First, my usual caveat when I write on this subject. I’m a dyed-in-the-wool growth stock investor. But I my initial training was as a value investor. And I practiced that craft for my first eight years in the business. (Then I began to research mid-cap Pacific Basin stocks in earnest. They had, at the time, a unique combination of extremely low valuations and unusually high growth. After a couple of years of owning these hybrids I woke up one day and realized I had morphed into a growth stock investor.) Since that time, I’ve worked side by side with value colleagues for most of the rest of my career, though.
Growth investing is all about finding situations where a company is likely to expand its profits much faster than the consensus expects, and/or at an above average rate for much longer than the consensus believes. It’s about where the company is going, not where it is now.
Value investing, in contrast, is all about where the company is now. It’s about finding companies whose equities have been beaten down excessively by overemotional holders who have abandoned ship because of temporary earnings disappointment. This disappointment can come from any number of causes. Common ones include: highly cyclical companies entering the down part of their business cycle, a big misstep by a normally competent management, or flat-out terrible corporate managers.
As an astute former value colleague put it, “There are no bad businesses, only bad managers.” Put another way, there is enduring worth in a company’s tangible (think: factories and inventories) and intangible (think: brand names, market positioning) assets that persists despite whatever earnings disappointments the firm may be experiencing at present.
In the first two causes I cite, time will cure the earnings deficiency. Wayward shareholders will rediscover their zeal for the name and bid the stock price up aggressively.
But what if the management is genuinely awful? In this case, value investors believe that the incompetents will be shown the door and be replaced by more highly skilled individuals. The board of directors may do this, because, after all, that’s their job. Or shareholders may demand a change. (Fat chance of either of these happening, in my view.) Or–and this is particularly American–either activist investors or hostile acquirers will swoop in and force a change.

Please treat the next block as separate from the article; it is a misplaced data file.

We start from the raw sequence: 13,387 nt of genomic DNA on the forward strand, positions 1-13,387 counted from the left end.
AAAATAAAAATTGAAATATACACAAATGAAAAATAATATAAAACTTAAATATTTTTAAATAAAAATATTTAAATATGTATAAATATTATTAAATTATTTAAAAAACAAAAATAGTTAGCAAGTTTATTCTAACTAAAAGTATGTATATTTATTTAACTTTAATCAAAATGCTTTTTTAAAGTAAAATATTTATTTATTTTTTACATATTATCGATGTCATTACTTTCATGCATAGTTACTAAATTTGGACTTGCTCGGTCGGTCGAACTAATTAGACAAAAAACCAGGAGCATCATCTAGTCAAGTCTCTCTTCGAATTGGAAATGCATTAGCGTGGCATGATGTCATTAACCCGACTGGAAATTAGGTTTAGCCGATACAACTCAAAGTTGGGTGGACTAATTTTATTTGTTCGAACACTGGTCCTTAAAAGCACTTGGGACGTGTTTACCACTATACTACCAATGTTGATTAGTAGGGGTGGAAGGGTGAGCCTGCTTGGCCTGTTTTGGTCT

As far as I can see, this last American idea–that justice will be served and the bad management tossed out–is valid in the US, but almost nowhere else. Just look at the experience of activist value investors over the past quarter century in Japan or in continental Europe. Yet, oddly enough, otherwise rational American value investors try the same tactic over and over, each time in the expectation of a different result.
This risk has been around for a long time. The second hasn’t.
One of the deep underlying assumptions of value investing is that a company’s assets have an enduring economic worth, despite current headwinds. All we need is some spark, some catalyst that will enable this worth to shine through. And we can wait, since the value of accumulated assets is unlikely to deteriorate.
This is the sense behind the observation that a stock is trading at a discount to book value–that is, to the total sum of the assets the company owns, after subtracting out anything it owes to the rest of the world. Calculations of “book” are based on the actual historical cost of acquiring the assets, which very often understates (usually by a lot) what it would cost to replace them.
Two new, still poorly understood, threats to this view: the internet and Millennials.
Take suburban shopping malls as an example. Millennials, at least more affluent ones, seem to like to live in cities, not the suburbs. Internet shopping has reached the point where retailers are openly saying (they’ve probably secretly know this for much longer) that they have too much mall retail space. Who to sell it to?
In other words, demographic/technological change is accelerating. This increases the chance that balance sheet assets are writeoffs waiting to happen rather than “straw hats in winter,” needing only a change of season to flower.
Very good points regarding the largely false distinction between value and growth investing and the significant impact the Internet is having on a broad range of industries. Thanks for posting this series of comments.
Thanks for your feedback.